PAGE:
One of the first lessons we learned as school children was the importance of study. If we were going to score well on an up-coming exam, we had to study. If we did not study, we did not do well, and perhaps even failed the test completely. The final outcome was determined by our dedication to study.
I wonder if we, as children of God, have forgotten this simple lesson. In a sense, the Bible is a textbook for this life. If we are going to be pleasing to God, we must study the text. How can we obey the will of our God if we don't even know what His will is?
In God's word, we are told the importance of study. In 2 Peter 3:18, we find: "But grow in grace, and in the knowledge of our Lord and Savior Jesus Christ." The knowledge of our Lord is found in the Bible. We cannot grow if we do not study.
In 1 Thessalonians 5:21 we are told to: "Prove all things; hold fast that which is good." This means that we must put things to the test to see if they are good and right. The standard by which we decide is God's word. In the Bible we find what is acceptable and what is unacceptable. We cannot prove all things if we do not study.
John wrote in 1 John 4:1, "Beloved, believe not every spirit, but try the spirits whether they are of God: because many false prophets are gone out into the world." In this passage, the "spirits" that John refers to are teachers. Some will stay true to God, preaching the truth, but others will be false prophets, proclaiming error and falsehoods. How can we tell the difference? The truth is determined by a study of God's law.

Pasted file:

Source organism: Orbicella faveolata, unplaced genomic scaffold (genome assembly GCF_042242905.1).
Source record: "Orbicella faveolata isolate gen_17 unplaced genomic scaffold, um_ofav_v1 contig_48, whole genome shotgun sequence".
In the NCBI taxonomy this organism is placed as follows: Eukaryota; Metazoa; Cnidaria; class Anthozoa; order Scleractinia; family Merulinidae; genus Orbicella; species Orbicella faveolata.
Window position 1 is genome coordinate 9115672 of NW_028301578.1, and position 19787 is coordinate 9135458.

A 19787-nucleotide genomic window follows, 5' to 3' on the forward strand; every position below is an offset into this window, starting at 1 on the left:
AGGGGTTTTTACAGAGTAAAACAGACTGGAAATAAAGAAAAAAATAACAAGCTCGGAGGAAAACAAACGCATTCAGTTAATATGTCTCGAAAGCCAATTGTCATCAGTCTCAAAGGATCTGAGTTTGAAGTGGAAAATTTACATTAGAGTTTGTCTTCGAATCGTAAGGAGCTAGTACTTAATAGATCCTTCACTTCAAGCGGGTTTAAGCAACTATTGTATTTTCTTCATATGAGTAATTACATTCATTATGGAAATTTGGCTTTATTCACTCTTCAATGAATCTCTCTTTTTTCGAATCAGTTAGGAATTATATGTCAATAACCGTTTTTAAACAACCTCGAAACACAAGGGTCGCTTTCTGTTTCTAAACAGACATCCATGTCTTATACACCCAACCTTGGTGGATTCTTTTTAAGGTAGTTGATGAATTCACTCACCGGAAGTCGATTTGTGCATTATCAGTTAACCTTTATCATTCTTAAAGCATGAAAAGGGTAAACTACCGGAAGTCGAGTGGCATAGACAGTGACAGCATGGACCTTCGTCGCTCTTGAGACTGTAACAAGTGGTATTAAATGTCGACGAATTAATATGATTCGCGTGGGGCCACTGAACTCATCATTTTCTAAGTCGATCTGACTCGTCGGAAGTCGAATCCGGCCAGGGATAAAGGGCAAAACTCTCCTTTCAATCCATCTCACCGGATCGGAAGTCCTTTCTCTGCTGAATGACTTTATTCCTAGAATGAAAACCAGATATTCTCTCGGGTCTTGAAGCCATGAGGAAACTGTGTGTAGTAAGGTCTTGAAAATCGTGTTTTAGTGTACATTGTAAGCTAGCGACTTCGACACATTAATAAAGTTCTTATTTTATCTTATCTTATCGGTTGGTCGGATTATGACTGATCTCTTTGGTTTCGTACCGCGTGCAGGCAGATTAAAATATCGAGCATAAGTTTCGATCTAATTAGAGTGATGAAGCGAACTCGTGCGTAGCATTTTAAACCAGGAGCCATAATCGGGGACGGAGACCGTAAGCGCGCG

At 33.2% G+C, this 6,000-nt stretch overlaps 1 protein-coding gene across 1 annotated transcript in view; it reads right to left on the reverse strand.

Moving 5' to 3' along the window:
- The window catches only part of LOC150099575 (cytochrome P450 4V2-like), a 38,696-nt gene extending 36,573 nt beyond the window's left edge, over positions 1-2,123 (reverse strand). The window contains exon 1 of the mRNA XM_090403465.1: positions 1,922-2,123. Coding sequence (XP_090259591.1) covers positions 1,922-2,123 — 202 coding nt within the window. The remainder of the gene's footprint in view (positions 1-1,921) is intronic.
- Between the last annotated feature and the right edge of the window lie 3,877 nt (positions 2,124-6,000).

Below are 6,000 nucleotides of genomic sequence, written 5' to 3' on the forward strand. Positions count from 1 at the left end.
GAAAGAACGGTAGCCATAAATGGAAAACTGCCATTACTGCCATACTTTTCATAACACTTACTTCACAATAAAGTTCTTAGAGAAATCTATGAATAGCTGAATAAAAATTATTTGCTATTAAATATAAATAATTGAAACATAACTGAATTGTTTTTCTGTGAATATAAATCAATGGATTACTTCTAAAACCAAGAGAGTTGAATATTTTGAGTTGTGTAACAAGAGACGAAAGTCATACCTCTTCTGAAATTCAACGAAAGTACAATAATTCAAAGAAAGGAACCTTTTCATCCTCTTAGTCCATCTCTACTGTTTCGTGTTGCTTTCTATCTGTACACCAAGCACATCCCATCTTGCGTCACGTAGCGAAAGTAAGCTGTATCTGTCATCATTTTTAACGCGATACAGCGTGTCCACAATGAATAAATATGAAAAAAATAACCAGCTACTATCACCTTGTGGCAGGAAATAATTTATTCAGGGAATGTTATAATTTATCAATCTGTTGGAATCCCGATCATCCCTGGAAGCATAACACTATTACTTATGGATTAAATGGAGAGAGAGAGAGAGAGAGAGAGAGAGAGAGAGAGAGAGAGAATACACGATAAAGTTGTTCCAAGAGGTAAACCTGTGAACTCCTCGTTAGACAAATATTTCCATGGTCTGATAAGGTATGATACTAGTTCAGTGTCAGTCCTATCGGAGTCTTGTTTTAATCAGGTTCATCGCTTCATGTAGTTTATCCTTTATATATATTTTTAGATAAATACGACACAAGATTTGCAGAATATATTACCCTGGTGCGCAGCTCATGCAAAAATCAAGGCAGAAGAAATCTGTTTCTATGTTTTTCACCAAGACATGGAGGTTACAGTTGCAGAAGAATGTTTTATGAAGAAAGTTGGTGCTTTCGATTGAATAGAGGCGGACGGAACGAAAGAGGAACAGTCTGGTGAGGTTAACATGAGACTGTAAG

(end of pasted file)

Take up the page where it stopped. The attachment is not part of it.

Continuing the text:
The problem that the church is having with false teachers today is a result of a lack of study. When the heretics of our day begin to spew out false doctrine, the brethren should instantly recognize its contradiction with truth. We must also have the courage to confront the false teacher with his error and show from the scriptures where it is wrong. The false teaching cannot be allowed to continue (Titus 1:10-13).
God will look down upon us with favor when we dedicate ourselves to the study of His word. He is our Father and as good children, we should always listen to His commands.
During Paul's second missionary journey, he commended the Bereans for their diligent attitude toward study. "These were more noble than those in Thessalonica, in that they received the word with all readiness of mind, and searched the scriptures daily, whether those things were so," Acts 17:11. The implications of this statement are that the Thessalonians were not as receptive to God's word and were not as diligent in their searching of the scriptures. If Paul were to see us today, would he compare us to the Thessalonians or to the noble Bereans? In which category would you place yourself?
It amazes me when I see brethren arrive for services without a Bible. Can you imagine being a student and never bringing your textbook to class? Does our lax attitude meet with God's approval? In 2 Timothy 2:15, Paul said, "Study to show thyself approved unto God, a workman that needeth not to be ashamed, rightly dividing the word of truth." If we are going to gain God's approval, we must study. The shame will be ours if we cannot rightly divide the truth. If you have not done so, buy yourself a good study Bible and become a student of God's word.